100 million sharks, skates and rays are accidentally caught every year by the world’s commercial fisheries, threatening several pelagic species with extinction. This ‘bycatch’ hurts fishermen too, as more valuable target species, such as tuna and swordfish, are displaced from baited hooks. Sharks also damage fishing gear.
But now a solution may be on the horizon. Meet SharkGuard.
Developed by Fishtek Marine’s world-class team of engineers and marine ecologists, SharkGuard is an exciting new product that uses electric fields to deter sharks and other elasmobranchs from fishing hooks, while not interfering with target species. SharkGuard is a uniquely hard-wearing device, designed to be both affordable and practical for longline fishers.
Following successful prototype tests that achieved a 90% reduction in shark catch, we’re now ready to demonstrate SharkGuard’s efficacy in a real-world commercial fishing setting. In summer 2019, with funding from the European Commission’s Eurostars programme, we’ll be putting the device through its paces in the Mediterranean Sea, in collaboration with our French partners, the consultancy ISI-Fish and the fishing cooperative Sathoan. The trial results will be verified by leading marine biologists at the University of Exeter.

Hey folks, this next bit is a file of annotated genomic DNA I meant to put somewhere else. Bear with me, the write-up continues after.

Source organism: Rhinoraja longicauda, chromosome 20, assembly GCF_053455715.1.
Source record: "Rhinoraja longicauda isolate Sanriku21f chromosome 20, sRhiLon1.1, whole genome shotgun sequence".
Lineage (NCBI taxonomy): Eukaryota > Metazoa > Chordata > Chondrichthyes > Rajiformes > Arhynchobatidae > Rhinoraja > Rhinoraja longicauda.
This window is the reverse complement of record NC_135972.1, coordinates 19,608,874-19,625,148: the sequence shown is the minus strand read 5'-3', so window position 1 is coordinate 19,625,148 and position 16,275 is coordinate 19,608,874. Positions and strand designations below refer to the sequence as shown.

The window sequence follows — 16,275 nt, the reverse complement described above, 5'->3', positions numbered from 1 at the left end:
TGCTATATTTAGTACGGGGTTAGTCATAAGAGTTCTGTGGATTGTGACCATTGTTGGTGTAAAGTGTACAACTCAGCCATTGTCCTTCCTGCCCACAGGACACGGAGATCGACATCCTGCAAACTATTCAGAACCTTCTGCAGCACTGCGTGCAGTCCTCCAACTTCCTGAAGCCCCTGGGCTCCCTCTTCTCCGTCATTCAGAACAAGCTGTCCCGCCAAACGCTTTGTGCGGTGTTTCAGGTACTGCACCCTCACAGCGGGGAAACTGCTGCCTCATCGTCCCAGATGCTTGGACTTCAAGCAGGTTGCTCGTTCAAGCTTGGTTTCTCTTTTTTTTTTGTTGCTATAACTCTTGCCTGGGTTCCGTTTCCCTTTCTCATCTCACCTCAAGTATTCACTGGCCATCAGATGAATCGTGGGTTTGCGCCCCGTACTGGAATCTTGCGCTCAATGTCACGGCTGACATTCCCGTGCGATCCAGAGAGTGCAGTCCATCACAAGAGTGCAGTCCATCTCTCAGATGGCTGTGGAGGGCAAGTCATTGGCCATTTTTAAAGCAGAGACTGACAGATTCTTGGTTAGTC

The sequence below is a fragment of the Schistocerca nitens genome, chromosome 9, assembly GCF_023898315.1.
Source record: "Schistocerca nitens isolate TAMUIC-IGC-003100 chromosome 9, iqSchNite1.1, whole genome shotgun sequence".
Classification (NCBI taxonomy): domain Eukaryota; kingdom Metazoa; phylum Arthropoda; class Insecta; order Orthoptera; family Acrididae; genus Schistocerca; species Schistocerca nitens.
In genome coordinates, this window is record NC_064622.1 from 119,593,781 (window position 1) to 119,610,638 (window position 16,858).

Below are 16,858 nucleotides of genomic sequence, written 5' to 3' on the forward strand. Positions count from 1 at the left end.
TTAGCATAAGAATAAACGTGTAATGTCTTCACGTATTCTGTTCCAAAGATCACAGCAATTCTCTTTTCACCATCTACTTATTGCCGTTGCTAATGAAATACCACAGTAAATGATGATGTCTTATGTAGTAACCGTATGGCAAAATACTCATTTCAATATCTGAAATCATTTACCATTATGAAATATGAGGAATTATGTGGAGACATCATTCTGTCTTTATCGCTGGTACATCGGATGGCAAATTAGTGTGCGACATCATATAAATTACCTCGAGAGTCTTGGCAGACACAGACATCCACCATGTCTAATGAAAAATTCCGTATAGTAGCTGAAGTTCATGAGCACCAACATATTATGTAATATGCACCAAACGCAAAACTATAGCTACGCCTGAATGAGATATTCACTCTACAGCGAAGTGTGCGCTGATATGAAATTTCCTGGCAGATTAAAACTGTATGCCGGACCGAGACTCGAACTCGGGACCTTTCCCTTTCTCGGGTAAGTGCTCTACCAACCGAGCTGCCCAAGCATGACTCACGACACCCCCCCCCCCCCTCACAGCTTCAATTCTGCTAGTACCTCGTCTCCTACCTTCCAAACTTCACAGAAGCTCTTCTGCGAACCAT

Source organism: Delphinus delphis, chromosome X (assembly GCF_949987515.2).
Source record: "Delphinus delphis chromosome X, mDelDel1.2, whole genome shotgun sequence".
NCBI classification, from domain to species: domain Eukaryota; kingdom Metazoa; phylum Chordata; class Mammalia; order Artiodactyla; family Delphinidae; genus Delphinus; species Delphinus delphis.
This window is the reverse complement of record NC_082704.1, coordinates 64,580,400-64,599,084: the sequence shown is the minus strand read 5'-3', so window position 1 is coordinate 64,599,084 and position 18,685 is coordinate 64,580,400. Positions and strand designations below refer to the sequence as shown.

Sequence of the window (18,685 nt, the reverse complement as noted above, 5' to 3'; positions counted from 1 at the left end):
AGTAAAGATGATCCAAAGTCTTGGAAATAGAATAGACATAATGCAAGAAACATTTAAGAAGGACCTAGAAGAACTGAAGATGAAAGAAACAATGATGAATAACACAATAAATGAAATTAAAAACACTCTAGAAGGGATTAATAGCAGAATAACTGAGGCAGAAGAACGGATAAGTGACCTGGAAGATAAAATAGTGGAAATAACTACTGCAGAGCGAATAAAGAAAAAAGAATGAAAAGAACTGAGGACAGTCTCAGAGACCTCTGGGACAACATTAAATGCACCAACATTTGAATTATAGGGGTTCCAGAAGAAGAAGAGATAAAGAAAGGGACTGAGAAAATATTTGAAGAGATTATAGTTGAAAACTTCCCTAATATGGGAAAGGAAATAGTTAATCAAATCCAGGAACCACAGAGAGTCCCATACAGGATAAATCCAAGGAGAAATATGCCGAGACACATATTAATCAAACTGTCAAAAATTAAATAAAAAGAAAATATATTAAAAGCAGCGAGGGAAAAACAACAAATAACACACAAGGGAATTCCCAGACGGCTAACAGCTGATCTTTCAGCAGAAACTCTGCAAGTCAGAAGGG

If all goes well, we’ll launch SharkGuard later this year, benefiting marine conservation and the fishing industry alike.
In the meantime follow us on Twitter to keep up to date on our Mediterranean trials!
HOW DOES SHARKGUARD WORK?
Sharks behave in a very similar way to target fish species like tuna. They feed on the same sort of prey, and generally occupy the same marine zones. But there is one striking difference…
Sharks and other elasmobranchs possess unique electrical receptors called Ampullae of Lorenzi in their snouts that help them detect prey and navigate. They are therefore acutely sensitive to strong electrical fields and will actively avoid electrical currents greater than 10V/m. SharkGuard devices, each powered by a single AA battery and fitted close to baited hooks, exploit this sensitivity by creating powerful, short-range, 3-D pulsed electric fields that overstimulate these electroreceptors turning sharks harmlessly away. Target species meanwhile, such as tuna and swordfish, that lack these receptors are unaffected.
The scientific principle of using powerful electric fields to deter sharks has been demonstrated in other contexts. Yet, never before has a device been available to the fishing industry which not only produces an electric pulse of sufficient magnitude to deter sharks but is small and cheap enough to buy and fit.